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Footloose and Pollution-Free


  • Josh Ederington
  • Arik Levinson
  • Jenny Minier


In numerous studies, economists have found little empirical evidence that environmental regulations affect trade flows. In this paper, we propose and test several common explanations for why the effect of environmental regulations on trade may be difficult to detect. We demonstrate that while most trade occurs among industrialized economies, environmental regulations have stronger effects on trade between industrialized and developing economies. We find that for most industries, pollution abatement costs are a small component of total costs, and are unrelated to trade flows. In addition, we show that those industries with the largest pollution abatement costs also happen to be the least geographically mobile, or footloose.' After accounting for these distinctions, we measure a significant effect of pollution abatement costs on imports from developing countries, and in pollution-intensive, footloose industries.

Suggested Citation

  • Josh Ederington & Arik Levinson & Jenny Minier, 2003. "Footloose and Pollution-Free," NBER Working Papers 9718, National Bureau of Economic Research, Inc.
  • Handle: RePEc:nbr:nberwo:9718
    Note: ITI PE EEE

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    1. Martin D. D. Evans & Richard K. Lyons, 2017. "Are Different-Currency Assets Imperfect Substitutes?," World Scientific Book Chapters,in: Studies in Foreign Exchange Economics, chapter 10, pages 415-456 World Scientific Publishing Co. Pte. Ltd..
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    3. Eliste, Paavo & Fredriksson, Per G., 2002. "Environmental Regulations, Transfers, and Trade: Theory and Evidence," Journal of Environmental Economics and Management, Elsevier, vol. 43(2), pages 234-250, March.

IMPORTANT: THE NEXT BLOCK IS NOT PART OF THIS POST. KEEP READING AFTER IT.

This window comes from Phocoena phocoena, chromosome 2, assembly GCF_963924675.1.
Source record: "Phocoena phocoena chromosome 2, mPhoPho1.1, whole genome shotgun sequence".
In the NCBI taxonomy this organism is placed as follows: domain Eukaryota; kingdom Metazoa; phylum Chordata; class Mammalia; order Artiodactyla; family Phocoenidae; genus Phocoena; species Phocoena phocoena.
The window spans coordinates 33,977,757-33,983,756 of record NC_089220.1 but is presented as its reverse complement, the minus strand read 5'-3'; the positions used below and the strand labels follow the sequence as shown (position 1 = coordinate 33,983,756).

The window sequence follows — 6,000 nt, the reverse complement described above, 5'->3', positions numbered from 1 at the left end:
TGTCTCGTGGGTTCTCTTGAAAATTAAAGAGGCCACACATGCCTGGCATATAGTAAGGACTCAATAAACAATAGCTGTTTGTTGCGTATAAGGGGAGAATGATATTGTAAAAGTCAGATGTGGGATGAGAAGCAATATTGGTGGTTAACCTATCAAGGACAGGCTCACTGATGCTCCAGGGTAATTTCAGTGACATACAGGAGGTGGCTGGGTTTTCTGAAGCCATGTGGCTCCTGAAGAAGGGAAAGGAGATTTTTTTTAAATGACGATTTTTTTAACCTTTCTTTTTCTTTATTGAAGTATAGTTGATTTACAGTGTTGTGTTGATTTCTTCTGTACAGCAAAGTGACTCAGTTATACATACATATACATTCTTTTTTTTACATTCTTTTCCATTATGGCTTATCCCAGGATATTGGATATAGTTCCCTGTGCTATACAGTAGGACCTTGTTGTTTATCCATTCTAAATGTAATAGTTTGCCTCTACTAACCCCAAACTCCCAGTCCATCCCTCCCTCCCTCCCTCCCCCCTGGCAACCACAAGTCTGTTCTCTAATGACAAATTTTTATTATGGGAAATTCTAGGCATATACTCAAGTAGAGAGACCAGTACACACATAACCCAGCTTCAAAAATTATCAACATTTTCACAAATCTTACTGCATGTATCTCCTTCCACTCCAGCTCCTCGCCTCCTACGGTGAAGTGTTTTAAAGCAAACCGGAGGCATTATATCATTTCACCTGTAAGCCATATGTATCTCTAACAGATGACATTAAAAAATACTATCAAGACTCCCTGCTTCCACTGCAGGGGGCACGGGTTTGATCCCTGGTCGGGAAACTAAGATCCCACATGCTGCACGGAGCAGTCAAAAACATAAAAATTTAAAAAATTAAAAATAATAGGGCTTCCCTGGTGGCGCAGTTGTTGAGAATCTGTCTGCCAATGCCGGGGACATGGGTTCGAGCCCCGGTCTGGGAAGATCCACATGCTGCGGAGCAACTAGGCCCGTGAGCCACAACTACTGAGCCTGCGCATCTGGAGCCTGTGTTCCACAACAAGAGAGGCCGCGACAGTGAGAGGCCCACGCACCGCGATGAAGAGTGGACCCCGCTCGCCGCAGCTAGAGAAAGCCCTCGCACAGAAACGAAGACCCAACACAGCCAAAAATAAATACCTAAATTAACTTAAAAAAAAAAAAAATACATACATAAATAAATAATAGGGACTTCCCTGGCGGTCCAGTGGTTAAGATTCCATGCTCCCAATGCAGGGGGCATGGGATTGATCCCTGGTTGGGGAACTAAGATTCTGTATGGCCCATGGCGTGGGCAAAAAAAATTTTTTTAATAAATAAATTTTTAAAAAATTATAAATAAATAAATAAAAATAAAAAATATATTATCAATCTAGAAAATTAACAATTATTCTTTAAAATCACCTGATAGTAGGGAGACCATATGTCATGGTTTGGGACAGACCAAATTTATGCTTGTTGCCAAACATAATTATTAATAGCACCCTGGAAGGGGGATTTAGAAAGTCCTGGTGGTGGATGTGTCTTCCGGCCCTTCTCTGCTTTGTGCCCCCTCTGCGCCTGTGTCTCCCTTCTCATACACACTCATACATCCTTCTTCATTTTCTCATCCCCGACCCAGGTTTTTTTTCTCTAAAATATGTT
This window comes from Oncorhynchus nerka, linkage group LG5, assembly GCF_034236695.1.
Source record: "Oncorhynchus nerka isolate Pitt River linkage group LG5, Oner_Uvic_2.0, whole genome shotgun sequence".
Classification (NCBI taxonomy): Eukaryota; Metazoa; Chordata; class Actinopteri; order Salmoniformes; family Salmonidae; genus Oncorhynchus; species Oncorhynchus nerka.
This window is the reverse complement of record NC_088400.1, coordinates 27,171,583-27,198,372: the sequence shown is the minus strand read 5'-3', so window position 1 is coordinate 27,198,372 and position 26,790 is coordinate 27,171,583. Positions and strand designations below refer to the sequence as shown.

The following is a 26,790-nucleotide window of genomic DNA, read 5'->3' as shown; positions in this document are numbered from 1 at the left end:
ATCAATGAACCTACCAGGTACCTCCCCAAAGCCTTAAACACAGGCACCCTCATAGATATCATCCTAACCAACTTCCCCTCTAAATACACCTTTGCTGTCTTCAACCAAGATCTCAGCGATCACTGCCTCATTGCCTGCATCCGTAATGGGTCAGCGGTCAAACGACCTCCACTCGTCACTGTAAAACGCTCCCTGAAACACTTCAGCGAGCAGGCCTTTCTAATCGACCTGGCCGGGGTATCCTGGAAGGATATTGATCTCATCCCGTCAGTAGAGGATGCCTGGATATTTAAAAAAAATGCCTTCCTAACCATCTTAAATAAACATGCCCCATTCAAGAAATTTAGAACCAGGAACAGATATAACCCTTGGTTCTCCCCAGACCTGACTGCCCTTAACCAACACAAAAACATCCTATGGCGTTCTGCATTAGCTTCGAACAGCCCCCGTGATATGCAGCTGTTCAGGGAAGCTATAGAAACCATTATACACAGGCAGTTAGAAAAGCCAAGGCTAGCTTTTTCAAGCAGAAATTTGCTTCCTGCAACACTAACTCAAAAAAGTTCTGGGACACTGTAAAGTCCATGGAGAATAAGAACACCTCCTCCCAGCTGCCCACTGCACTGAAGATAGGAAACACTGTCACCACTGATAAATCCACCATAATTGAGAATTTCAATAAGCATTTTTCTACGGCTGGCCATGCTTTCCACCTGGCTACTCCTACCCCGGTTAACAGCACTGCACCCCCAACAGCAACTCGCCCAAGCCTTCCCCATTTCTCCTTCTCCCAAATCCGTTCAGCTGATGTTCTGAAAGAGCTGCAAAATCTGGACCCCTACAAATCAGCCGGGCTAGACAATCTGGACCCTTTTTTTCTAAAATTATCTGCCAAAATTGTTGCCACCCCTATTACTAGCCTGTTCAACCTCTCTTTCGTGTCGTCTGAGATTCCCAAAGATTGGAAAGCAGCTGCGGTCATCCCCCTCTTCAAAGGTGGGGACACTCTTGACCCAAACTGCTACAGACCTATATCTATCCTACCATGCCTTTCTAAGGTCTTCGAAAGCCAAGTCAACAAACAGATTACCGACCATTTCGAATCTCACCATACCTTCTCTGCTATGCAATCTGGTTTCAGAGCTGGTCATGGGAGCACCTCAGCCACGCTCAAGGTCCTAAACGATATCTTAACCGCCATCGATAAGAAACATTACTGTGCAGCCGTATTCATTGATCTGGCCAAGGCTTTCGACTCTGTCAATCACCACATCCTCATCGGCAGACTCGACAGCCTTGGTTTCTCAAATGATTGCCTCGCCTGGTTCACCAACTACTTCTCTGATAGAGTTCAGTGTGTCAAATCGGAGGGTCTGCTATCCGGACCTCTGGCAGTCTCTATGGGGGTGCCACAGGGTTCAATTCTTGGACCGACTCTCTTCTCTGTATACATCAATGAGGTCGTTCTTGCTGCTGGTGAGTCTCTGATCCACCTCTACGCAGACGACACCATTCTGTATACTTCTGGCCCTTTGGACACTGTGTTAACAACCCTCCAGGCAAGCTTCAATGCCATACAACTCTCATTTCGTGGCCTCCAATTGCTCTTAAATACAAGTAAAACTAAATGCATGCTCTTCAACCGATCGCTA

4. Wolfgang Keller & Arik Levinson, 2000. "Environmental Regulations and FDI Inflows to U.S. States," Working Papers gueconwpa~00-00-06, Georgetown University, Department of Economics.
    5. Robert C. Feenstra, 1996. "U.S. Imports, 1972-1994: Data and Concordances," NBER Working Papers 5515, National Bureau of Economic Research, Inc.
    6. McGuire, Martin C., 1982. "Regulation, factor rewards, and international trade," Journal of Public Economics, Elsevier, vol. 17(3), pages 335-354, April.
    7. Josh Ederington & Jenny Minier, 2003. "Is environmental policy a secondary trade barrier? An empirical analysis," Canadian Journal of Economics, Canadian Economics Association, vol. 36(1), pages 137-154, February.
    8. Ellison, Glenn & Glaeser, Edward L, 1997. "Geographic Concentration in U.S. Manufacturing Industries: A Dartboard Approach," Journal of Political Economy, University of Chicago Press, vol. 105(5), pages 889-927, October.
    9. Eric J. Bartelsman & Wayne Gray, 1996. "The NBER Manufacturing Productivity Database," NBER Technical Working Papers 0205, National Bureau of Economic Research, Inc.
    10. Brian R. Copeland & M. Scott Taylor, 1994. "North-South Trade and the Environment," The Quarterly Journal of Economics, Oxford University Press, vol. 109(3), pages 755-787.
    11. Susmita Dasgupta & Ashoka Mody & Subhendu Roy & David Wheeler, 2001. "Environmental Regulation and Development: A Cross-country Empirical Analysis," Oxford Development Studies, Taylor & Francis Journals, vol. 29(2), pages 173-187.
    12. Siebert, Horst, 1977. "Environmental Quality and the Gains from Trade," Kyklos, Wiley Blackwell, vol. 30(4), pages 657-673.
    13. Arik Levinson and M. Scott Taylor, 2004. "Unmasking the Pollution Haven Hypothesis," Working Papers gueconwpa~04-04-04, Georgetown University, Department of Economics.
    14. Pethig, Rudiger, 1976. "Pollution, welfare, and environmental policy in the theory of Comparative Advantage," Journal of Environmental Economics and Management, Elsevier, vol. 2(3), pages 160-169, February.
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    JEL classification:

    • F1 - International Economics - - Trade
    • F14 - International Economics - - Trade - - - Empirical Studies of Trade

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